a service of the Nevada Policy Research Institute

Business G-2

nma Nevada Manufacturers Association

780 Pawnee Street,  Carson City, NV  89705-6938

775-882-6662        fax 775-883-8906  email: nma@nevadaweb.com

March 5, 2005

TO:  Chairman Townsend and Members of the Commerce and Labor Committee

FROM:  Ray Bacon

SUBJECT:  AB 87

To the best of my knowledge, there are no minimum wage employees working in the manufacturing companies in Nevada with the exception of company owners.  During start up periods or periods of recessions, company owners often go without pay for some period of time.  We don’t believe you have the authority to dictate that an owner must pay himself.  Just as an owner can exempt him or herself from workers compensation coverage, we suggest the same should apply to this bill.

Additionally:  We see no reason for lines 14 through the first part of line 26 in subsection 4 of Section 2.  Whether a company is union or non union should have no difference on paying the minimum wage.  The cost of living doesn’t change whether a person is a union member or not.  Those lines should be removed from the bill.

In subsection 4 again, attorney fees should not be allowed unless the employee has first taken the matter to the Office of the Labor Commissioner and that office has failed to obtain a timely resolution.  We have no problem with attorney involvement where an employer is resistive to making a correction, but this implies near criminal intent by all employers.  The notification provisions of subsection 1 should be adequate, however the state has a poor record on notification, so there will be “employers” who don’t get the word.  As written this bill make the minimum wage a moving target and “well meaning” employers will get caught as the number moves.  As written, this would cover a senior citizen who hires a neighbor to mow their lawn.  Today, the state has no viable mechanism to notify this type of casual employer, but they are covered by this law.  The objective should be to get the low wage worker paid at higher rate, not to enrich others unless and except there is intent to underpay the worker.

In subsection 5.(c), we see this provision as the section most likely to confuse small employers and lead to penalties and enforcement.  It is a significant benefit to government and society for any employer to provide any health care insurance coverage.  We see this provision having unintended consequences of actually encouraging small employers to drop coverage, raise wages to the $6.15 and put its employees on the public dole for health care coverage.  That is the worst and most expensive option for taxpayers since preventive care is usually minimal or non existent.  Even if a small employer provides major medical coverage for the employee only, that coverage still reduces the potential cost to government significantly and should not be discouraged as this appears to do.  Universal government provided health care coverage is not the law of this country - yet.  We have primarily a system of voluntary health care insurance coverage provided by employers backed up by government welfare and indigent services.  All coverage provided by employers reduces the potential cost of health care for government and should be encouraged rather than penalized.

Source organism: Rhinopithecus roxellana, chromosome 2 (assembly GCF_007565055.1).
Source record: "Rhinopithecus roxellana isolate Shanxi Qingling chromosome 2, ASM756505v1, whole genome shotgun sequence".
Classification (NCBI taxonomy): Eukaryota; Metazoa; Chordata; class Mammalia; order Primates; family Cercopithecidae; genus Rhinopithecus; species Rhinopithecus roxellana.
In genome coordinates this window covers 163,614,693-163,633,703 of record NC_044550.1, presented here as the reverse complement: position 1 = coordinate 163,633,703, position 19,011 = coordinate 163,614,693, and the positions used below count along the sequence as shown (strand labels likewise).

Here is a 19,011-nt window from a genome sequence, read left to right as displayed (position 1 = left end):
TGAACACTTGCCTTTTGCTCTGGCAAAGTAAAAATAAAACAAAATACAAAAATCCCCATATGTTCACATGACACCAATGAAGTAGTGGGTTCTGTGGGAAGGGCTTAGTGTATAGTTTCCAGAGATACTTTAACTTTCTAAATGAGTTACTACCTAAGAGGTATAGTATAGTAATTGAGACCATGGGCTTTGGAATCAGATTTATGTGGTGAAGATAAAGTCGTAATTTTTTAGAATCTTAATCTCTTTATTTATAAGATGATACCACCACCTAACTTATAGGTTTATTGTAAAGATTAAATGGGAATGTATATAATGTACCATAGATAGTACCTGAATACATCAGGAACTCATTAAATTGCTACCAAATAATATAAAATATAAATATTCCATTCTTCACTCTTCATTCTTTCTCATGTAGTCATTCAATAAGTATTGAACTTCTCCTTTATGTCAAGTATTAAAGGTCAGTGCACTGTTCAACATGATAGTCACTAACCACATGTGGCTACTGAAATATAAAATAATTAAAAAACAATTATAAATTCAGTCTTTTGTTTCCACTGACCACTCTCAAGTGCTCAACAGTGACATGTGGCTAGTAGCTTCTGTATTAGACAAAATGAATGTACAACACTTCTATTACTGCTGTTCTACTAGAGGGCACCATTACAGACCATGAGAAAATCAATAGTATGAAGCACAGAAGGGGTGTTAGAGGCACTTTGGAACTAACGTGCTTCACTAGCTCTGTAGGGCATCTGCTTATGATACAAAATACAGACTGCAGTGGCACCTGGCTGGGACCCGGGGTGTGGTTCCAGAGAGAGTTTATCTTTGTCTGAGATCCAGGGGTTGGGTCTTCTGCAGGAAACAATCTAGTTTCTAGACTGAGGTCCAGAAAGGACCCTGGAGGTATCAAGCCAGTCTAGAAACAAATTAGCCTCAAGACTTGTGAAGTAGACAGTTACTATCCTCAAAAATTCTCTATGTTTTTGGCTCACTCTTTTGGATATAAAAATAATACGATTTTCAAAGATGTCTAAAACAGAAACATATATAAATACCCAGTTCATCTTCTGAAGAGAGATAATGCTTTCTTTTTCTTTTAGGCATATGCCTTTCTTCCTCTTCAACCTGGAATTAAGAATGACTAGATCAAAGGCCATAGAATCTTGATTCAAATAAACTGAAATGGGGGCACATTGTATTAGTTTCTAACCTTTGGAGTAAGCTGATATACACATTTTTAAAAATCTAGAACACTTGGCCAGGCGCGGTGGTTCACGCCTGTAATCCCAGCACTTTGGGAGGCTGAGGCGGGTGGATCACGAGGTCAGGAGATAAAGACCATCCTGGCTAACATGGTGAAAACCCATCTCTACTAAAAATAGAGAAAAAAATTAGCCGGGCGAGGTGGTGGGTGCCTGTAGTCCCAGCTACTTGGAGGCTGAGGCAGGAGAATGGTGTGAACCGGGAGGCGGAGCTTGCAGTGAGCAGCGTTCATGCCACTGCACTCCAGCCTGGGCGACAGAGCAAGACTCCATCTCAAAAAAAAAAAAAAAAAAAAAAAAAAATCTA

We took the time to figure out the minimum wage assuming that the index move 3% or greater each year.  Below you will see two columns with hourly rate.  The third assumes Senator Kennedy is successful raising the wage to 5.85 in 60 days after passage, 6.55 for a year then to 7.25 per hour effective in 2007.

Year

NV Min Wg

Fed. min Wg

NV Min Wg with fed

 

 

 

 

 

2006

6.15

6.55

6.55 + 1.40 = 7.95

 

2007

6.33

7.25

7.25 + 2.10 = 8.35

 

2008

6.52

7.25

8.35 x 1.03 = 8.60

 

2009

6.72

7.25

.60 x 1.03 = 8.86

 

2010

6.92

7.25

9.12

 

2011

7.13

7.25

9.4

 

2012

7.34

7.25

9.68

 

2013

7.56

7.25

9.97

 

2014

7.79

7.25

10.26

 

2015

8.02

7.25

10.58

 

2016

8.27

7.25

10.89

 

2017

8.51

7.25

11.22

 

2018

8.77

7.25

11.56

 

2019

9.03

7.25

11.9

 

2020

9.30

7.25

12.26

 

This makes the questionable assumption the federal minimum wage would not be raised again in the 15 years listed.  At some point along this spectrum, Nevada will drive out manufacturing companies.  That point will vary for each company, but we anticipate company will tend to leave before the critical point for them is reached.  Most of those jobs will shift to offshore locations because most products can be built anyplace in the world today.  Manufacturing has accounted for most of the productivity gains in the US for the last 20 years.  This effectively requires we exceed 3% annually to maintain our global competitive position.  Some companies will not be able to do 3% every year.

The Federal Office of Management and Budget completed a study last year indicating the average cost of producing products in the US versus our 20 largest trading partners is 22.4% just because of regulatory and cost burdens here.  Our cost is higher than every other trading partner.  Even Japan with tighter environmental controls than we have does that task for about one tenth of the regulatory cost we have in that area. 

In summary, NMA is not opposed to increasing the minimum wage by a straight simple number because it will have little impact on our members.  However, we strongly believe any law in this area should be simple and be focused on the low wage worker needs and reducing the cost to government.  We believe our suggested changes are consistent with good public policy.  We don’t believe the strong passage by voters of the petition is a good reason to neglect good public policy.  Further we don’t believe the petition as written is good public policy.